First, it’s not really true: it’s perfectly fine, and often even desirable, to use #[no_std] crates for usual user-space applications. For example, if you write a Rust replacement for a low-level C library, like zlib or openssl, you will probably make the crate #[no_std], so that non-Rust applications can link to it without pulling the whole of the Rust runtime.

Second, if there’s really no OS to speak about, and you are on the bare metal (or in the kernel), it gets even worse than priority inversion.

On bare metal, we generally don’t worry about thread preemption, but we need to worry about processor interrupts. That is, while processor is executing some code, it might receive an interrupt from some periphery device, and temporary switch to the interrupt handler’s code.

And here comes the disaster: if the main code is in the middle of the critical section when the interrupt arrives, and if the interrupt handler tries to enter the critical section as well, we get a guaranteed deadlock! There’s no OS to switch threads after a quant expires. Here are Linux kernel docs discussing this issue.

Practical Applications

Let’s trigger priority inversion! Our victim is the getrandom crate. I don’t pick on getrandom specifically here: the pattern is pervasive across the ecosystem.

The crate uses spinning in the LazyUsize utility type:

pub struct LazyUsize(AtomicUsize);

impl LazyUsize {
    // Synchronously runs the init() function. Only one caller
    // will have their init() function running at a time, and
    // exactly one successful call will be run. init() returning
    // UNINIT or ACTIVE will be considered a failure, and future
    // calls to sync_init will rerun their init() function.

    pub fn sync_init(
        init: impl FnOnce() -> usize,
        mut wait: impl FnMut(),
    ) -> usize {
        // Common and fast path with no contention.
        // Don't wast time on CAS.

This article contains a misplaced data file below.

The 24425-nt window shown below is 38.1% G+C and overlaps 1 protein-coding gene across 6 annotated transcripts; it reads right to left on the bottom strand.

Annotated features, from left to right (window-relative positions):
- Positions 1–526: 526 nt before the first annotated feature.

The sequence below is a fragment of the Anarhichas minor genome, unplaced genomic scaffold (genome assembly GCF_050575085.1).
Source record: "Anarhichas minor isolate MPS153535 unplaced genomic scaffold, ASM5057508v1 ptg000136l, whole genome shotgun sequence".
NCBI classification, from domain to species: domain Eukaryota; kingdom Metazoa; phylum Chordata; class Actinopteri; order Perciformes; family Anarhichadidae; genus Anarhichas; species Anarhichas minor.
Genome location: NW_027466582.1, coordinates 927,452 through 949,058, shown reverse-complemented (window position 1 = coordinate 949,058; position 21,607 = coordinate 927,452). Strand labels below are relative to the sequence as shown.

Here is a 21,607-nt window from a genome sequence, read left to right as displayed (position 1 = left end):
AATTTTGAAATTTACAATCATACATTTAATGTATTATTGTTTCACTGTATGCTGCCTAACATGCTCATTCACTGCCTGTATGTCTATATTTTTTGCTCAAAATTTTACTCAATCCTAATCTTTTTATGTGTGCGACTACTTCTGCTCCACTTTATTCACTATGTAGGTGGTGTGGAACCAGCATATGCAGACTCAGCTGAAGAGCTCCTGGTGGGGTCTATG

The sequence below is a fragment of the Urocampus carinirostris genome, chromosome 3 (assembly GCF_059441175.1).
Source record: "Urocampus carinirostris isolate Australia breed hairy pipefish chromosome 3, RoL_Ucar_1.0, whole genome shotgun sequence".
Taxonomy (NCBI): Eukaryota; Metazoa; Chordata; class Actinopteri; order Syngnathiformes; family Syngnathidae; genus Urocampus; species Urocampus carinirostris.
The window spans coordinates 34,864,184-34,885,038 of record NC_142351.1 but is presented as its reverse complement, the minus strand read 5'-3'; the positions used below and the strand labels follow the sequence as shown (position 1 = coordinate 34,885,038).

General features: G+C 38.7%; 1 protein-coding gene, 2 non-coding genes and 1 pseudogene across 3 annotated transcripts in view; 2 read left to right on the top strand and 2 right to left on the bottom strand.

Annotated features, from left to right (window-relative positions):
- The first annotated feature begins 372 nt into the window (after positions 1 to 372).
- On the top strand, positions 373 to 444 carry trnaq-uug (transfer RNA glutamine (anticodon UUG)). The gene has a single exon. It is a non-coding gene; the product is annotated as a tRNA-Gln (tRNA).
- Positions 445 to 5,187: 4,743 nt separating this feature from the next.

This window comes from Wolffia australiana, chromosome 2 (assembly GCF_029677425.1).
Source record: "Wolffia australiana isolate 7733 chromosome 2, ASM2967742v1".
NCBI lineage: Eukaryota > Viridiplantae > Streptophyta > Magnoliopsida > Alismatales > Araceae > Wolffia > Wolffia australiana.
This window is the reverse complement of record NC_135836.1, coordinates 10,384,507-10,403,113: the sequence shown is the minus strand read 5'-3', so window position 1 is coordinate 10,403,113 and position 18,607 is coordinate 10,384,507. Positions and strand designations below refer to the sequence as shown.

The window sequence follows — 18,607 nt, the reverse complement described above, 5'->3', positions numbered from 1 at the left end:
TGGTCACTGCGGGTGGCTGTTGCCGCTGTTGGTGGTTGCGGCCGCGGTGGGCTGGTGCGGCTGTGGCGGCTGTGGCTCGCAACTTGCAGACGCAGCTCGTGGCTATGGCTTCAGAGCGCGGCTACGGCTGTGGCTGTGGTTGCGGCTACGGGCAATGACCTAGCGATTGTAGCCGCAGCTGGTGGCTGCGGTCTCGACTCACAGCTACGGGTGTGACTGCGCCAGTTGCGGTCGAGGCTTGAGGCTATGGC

match self.0.load(Relaxed) {
            Self::UNINIT | Self::ACTIVE => {}
            val => return val,
        // Relaxed ordering is fine,
        // as we only have a single atomic variable.
        loop {
            match self.0.compare_and_swap(
            ) {
                Self::UNINIT => {
                    let val = init();
                        match val {
                            | Self::UNINIT,
                            | Self::ACTIVE => Self::UNINIT,
                            val => val,
                    return val;
                Self::ACTIVE => wait(),
                val => return val,

There’s a static instance of LazyUsize which caches file descriptor for /dev/random: This descriptor is used when calling getrandom — the only function that is exported by the crate.

To trigger priority inversion, we will create 1 + N threads, each of which will call getrandom::getrandom. We arrange it so that the first thread has a low priority, and the rest are high priority. We stagger threads a little bit so that the first one does the initialization. We also make creating the file descriptor slow, so that the first thread gets preempted while in the critical section.

This is actually a typical scenario for getrandom! Getting the first chunk of random bytes might block for a long time while the system gathers entropy after a reboot. I even had a fun bug last year, where my desktop environment won’t start until I press some key. It was waiting for entropy for some reason, and the keypress provided it.

Here is the implementation of this plan:

It uses a couple of systems programming hacks to make this disaster scenario easy to reproduce. To simulate slow /dev/random, we want to intercept the poll syscall getrandom is using to ensure that there’s enough entropy. We can use strace to log system calls issued by a program. I don’t know if strace can be used to make a syscall run slow (now, once I’ve looked at the website, I see that it can in fact be used to tamper with syscalls, sigh), but we actually don’t need to! getrandom does not use the syscall directly, it uses the poll function from libc. We can substitute this function by using LD_PRELOAD, but there’s an even simpler way! We can trick the static linker into using a function which we define ourselves:

pub extern "C" fn poll(_fds: *const u8, _nfds: usize, _timeout: i32)
    -> u32

The name of the function accidentally ( :) ) clashes with a well-known POSIX function.

However, this alone is not enough. getrandom tries to use getrandom syscall first, and that code path does not use a spin lock. We need to fool getrandom into believing that the syscall is not available. Our extern "C" trick wouldn’t have worked if getrandom literally used the syscall instruction. However, as inline assembly (which you need to issue a syscall manually) is not available on stable Rust, getrandom goes via syscall function from libc. That we can override with the same trick.